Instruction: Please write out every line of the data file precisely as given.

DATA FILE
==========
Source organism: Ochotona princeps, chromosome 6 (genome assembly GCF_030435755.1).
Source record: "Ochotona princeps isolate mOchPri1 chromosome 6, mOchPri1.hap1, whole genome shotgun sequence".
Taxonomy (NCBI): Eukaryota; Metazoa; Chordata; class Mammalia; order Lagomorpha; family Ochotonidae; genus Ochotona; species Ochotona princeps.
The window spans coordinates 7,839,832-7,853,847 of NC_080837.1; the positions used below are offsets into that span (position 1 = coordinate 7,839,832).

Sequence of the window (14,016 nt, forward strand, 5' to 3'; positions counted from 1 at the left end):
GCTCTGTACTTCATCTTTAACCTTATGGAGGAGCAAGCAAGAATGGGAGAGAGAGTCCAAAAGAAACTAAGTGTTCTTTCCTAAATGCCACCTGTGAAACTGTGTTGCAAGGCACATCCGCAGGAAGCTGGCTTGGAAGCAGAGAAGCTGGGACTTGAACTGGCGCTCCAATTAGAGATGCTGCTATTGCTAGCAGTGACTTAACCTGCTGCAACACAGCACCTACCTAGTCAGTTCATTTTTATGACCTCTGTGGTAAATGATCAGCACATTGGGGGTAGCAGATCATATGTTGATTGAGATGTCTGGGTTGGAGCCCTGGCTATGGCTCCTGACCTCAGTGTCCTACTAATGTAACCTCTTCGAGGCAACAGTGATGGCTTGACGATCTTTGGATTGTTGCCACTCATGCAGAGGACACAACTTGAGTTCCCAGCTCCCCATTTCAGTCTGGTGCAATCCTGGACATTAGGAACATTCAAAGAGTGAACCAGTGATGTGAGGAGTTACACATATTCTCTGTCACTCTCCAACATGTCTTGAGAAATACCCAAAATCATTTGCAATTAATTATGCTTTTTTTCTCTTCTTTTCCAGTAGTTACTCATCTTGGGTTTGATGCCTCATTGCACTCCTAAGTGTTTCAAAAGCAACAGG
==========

Source organism: Ochotona princeps, chromosome 6 (genome assembly GCF_030435755.1).
Source record: "Ochotona princeps isolate mOchPri1 chromosome 6, mOchPri1.hap1, whole genome shotgun sequence".
Taxonomy (NCBI): Eukaryota; Metazoa; Chordata; class Mammalia; order Lagomorpha; family Ochotonidae; genus Ochotona; species Ochotona princeps.
The window spans coordinates 7,839,832-7,853,847 of NC_080837.1; the positions used below are offsets into that span (position 1 = coordinate 7,839,832).

Sequence of the window (14,016 nt, forward strand, 5' to 3'; positions counted from 1 at the left end):
GCTCTGTACTTCATCTTTAACCTTATGGAGGAGCAAGCAAGAATGGGAGAGAGAGTCCAAAAGAAACTAAGTGTTCTTTCCTAAATGCCACCTGTGAAACTGTGTTGCAAGGCACATCCGCAGGAAGCTGGCTTGGAAGCAGAGAAGCTGGGACTTGAACTGGCGCTCCAATTAGAGATGCTGCTATTGCTAGCAGTGACTTAACCTGCTGCAACACAGCACCTACCTAGTCAGTTCATTTTTATGACCTCTGTGGTAAATGATCAGCACATTGGGGGTAGCAGATCATATGTTGATTGAGATGTCTGGGTTGGAGCCCTGGCTATGGCTCCTGACCTCAGTGTCCTACTAATGTAACCTCTTCGAGGCAACAGTGATGGCTTGACGATCTTTGGATTGTTGCCACTCATGCAGAGGACACAACTTGAGTTCCCAGCTCCCCATTTCAGTCTGGTGCAATCCTGGACATTAGGAACATTCAAAGAGTGAACCAGTGATGTGAGGAGTTACACATATTCTCTGTCACTCTCCAACATGTCTTGAGAAATACCCAAAATCATTTGCAATTAATTATGCTTTTTTTCTCTTCTTTTCCAGTAGTTACTCATCTTGGGTTTGATGCCTCATTGCACTCCTAAGTGTTTCAAAAGCAACAGG